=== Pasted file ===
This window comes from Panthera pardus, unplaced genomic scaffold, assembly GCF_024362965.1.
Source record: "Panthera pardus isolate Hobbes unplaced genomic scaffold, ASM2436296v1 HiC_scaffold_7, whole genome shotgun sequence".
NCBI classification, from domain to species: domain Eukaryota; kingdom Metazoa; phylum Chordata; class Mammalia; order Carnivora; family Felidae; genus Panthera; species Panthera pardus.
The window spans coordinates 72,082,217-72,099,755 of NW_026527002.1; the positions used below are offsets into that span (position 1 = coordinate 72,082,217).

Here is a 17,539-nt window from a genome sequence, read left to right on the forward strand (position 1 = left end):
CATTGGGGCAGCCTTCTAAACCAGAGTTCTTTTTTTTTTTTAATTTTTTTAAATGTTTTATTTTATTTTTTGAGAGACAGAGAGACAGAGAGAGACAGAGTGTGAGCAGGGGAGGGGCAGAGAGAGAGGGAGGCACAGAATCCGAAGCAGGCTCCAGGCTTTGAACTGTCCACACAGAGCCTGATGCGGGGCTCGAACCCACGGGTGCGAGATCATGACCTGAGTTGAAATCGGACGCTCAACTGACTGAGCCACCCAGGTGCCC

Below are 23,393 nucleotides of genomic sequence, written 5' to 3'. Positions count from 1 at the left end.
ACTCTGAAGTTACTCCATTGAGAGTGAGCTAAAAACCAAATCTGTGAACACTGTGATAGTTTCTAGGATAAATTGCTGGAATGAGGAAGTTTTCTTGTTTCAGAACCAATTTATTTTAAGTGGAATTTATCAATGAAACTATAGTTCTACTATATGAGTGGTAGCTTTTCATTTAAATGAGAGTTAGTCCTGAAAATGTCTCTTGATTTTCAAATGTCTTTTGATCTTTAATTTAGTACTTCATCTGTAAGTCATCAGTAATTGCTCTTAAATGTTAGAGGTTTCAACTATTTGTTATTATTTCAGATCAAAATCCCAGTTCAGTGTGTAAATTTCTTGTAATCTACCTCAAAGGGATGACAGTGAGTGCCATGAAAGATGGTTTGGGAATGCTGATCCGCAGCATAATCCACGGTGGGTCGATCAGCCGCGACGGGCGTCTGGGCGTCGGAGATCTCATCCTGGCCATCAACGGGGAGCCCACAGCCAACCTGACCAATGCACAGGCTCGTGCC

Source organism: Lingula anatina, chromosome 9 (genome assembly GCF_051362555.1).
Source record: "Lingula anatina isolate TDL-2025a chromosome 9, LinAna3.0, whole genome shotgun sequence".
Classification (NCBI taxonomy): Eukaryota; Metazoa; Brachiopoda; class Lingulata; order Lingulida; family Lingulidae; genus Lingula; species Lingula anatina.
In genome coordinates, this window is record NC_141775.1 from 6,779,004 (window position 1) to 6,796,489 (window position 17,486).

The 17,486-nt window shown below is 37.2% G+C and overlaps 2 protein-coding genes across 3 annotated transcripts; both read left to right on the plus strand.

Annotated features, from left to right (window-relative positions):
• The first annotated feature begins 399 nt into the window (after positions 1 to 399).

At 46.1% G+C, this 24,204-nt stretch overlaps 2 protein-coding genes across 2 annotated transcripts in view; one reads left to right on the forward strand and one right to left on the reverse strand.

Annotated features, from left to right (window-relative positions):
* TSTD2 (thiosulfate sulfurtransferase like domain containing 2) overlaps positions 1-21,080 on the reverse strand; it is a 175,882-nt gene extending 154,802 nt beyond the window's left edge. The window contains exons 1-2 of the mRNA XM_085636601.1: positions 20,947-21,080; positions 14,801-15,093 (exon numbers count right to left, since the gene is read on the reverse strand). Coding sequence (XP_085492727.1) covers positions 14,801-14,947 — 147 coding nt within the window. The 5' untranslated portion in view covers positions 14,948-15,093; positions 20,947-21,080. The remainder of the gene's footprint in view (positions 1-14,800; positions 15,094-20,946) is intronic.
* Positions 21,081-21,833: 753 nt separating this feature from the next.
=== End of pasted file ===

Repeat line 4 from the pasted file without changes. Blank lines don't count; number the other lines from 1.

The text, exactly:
The window spans coordinates 72,082,217-72,099,755 of NW_026527002.1; the positions used below are offsets into that span (position 1 = coordinate 72,082,217).